HC Deb 11 June 1942 vol 380 cc1228-30
24. Mr. George Griffiths

asked the President of the Board of Education whether it is possible to arrive at any conclusions from a comparison between the figures of heights and weights of children in the camp schools and those of a similar age in day schools, as to the benefits to health of residence in camp schools for town children?

Mr. Ede

My right hon. Friend hopes to receive before long the figures relating to heights and weights of children attending camp schools and of those who have remained in ordinary day schools. Until the data have been considered it will not be possible to arrive at any conclusions.

Mr. Griffiths

Shall I be able to get the figures when the Board of Education get them?

Mr. Ede

I am sure my right hon. Friend will see that my hon. Friend gets the information as soon as it is available.

Sir Stanley Reed

Are steps being taken to make full use of the camps provided, which are most inadequately used at the present time?

Mr. Ede

My right hon. Friend is continually doing all he can to ensure that recruitment to these camps shall continue from the areas to which they have been assigned.

30. Mr. G. Griffiths

asked the Minister of Health what is the status of the National Camps Corporation in relation to the camp schools set up in various parts of the country; whether they are allowed to make any profit out of these schools; and, if so, for what purpose is such profit used?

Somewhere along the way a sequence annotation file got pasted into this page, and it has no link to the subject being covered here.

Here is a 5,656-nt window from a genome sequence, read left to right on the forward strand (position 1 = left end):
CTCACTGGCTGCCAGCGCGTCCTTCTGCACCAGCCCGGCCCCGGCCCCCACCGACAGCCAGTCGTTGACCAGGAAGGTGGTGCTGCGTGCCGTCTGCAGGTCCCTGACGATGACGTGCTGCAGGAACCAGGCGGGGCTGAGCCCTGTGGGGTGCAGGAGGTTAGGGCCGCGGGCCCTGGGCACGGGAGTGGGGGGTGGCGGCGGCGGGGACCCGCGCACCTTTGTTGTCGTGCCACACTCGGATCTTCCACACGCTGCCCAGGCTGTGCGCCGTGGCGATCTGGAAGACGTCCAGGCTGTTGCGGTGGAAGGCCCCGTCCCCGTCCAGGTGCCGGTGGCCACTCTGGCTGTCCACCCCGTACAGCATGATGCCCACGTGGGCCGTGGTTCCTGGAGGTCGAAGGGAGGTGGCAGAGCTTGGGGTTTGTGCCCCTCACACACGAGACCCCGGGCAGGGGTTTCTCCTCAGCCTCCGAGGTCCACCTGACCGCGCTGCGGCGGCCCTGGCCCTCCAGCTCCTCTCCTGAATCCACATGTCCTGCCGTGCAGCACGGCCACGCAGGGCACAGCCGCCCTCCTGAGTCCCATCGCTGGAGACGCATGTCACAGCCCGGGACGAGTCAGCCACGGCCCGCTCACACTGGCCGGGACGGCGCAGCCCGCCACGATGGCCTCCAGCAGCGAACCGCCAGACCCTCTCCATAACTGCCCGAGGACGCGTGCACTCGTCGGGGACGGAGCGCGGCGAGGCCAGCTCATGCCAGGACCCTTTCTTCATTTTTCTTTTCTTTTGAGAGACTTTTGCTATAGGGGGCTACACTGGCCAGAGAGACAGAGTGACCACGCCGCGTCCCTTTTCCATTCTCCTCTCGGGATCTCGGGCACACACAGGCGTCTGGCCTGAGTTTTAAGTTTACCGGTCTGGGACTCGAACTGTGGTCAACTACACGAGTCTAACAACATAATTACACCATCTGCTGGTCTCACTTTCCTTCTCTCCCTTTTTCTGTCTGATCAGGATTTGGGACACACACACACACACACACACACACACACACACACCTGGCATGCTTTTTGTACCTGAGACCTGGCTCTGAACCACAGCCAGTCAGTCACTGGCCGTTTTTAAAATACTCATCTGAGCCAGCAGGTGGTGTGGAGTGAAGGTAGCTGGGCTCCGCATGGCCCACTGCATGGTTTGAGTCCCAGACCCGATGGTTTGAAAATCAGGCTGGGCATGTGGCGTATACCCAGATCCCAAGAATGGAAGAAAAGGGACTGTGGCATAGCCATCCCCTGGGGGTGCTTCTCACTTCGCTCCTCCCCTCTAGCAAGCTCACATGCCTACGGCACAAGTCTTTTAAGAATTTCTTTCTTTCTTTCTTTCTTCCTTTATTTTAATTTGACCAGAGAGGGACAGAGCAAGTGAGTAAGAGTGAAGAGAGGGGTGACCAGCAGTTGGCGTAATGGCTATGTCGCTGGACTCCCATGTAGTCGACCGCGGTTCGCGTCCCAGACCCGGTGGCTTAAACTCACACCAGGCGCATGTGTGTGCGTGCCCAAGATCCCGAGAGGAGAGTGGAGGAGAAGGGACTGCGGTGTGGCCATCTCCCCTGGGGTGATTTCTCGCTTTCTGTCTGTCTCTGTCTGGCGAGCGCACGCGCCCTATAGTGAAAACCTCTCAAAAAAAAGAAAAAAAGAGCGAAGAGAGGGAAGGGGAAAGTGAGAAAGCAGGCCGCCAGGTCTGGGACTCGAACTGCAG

Mr. E. Brown

The National Camps Corporation, which built, maintains and manages the camps in pursuance of Section 1 of the Camps Act, 1939, placed them soon after the outbreak of War at the disposal of the Government under an agreement made with the Ministry of Health. The Government arranged for their occupation by the camp schools. The only functions of the Corporation in regard to the schools are the maintenance and management of the camps. The answer to the second part of the Question is "No." The third part, therefore, does not arise.

33. Mr. G. Griffiths

asked the Minister of Health whether he is aware that the charges for boarding at the camp schools vary considerably for similar services; and whether he can state the reason for the variation?

Mr. Brown

I am aware of the variation, which is due to the difference in the numbers of children in the camp schools. The actual cost per head of food is practically uniform, while the overhead charges (which are considerable and are not capable of much alteration for varying numbers) are divided by the number of children in the camp, and where the number in camp is low, the cost per head is correspondingly high.

Mr. Griffiths

Is not this a national concern? Because the number in the school is low, why should the charges be higher? I should think the Minister can see to a thing of that sort; otherwise, it is not worth his having the job.

Mr. Brown

The hon. Member will have to consider more than that. He will have to consider where the charges lie, and if he will read an answer that was given last week, I think he will find that his statement is not warranted.

Mr. Lipson

Could the Minister publish in the OFFICIAL REPORT some figures concerning these charges?

Mr. Brown

I will look into the matter and see what I can do.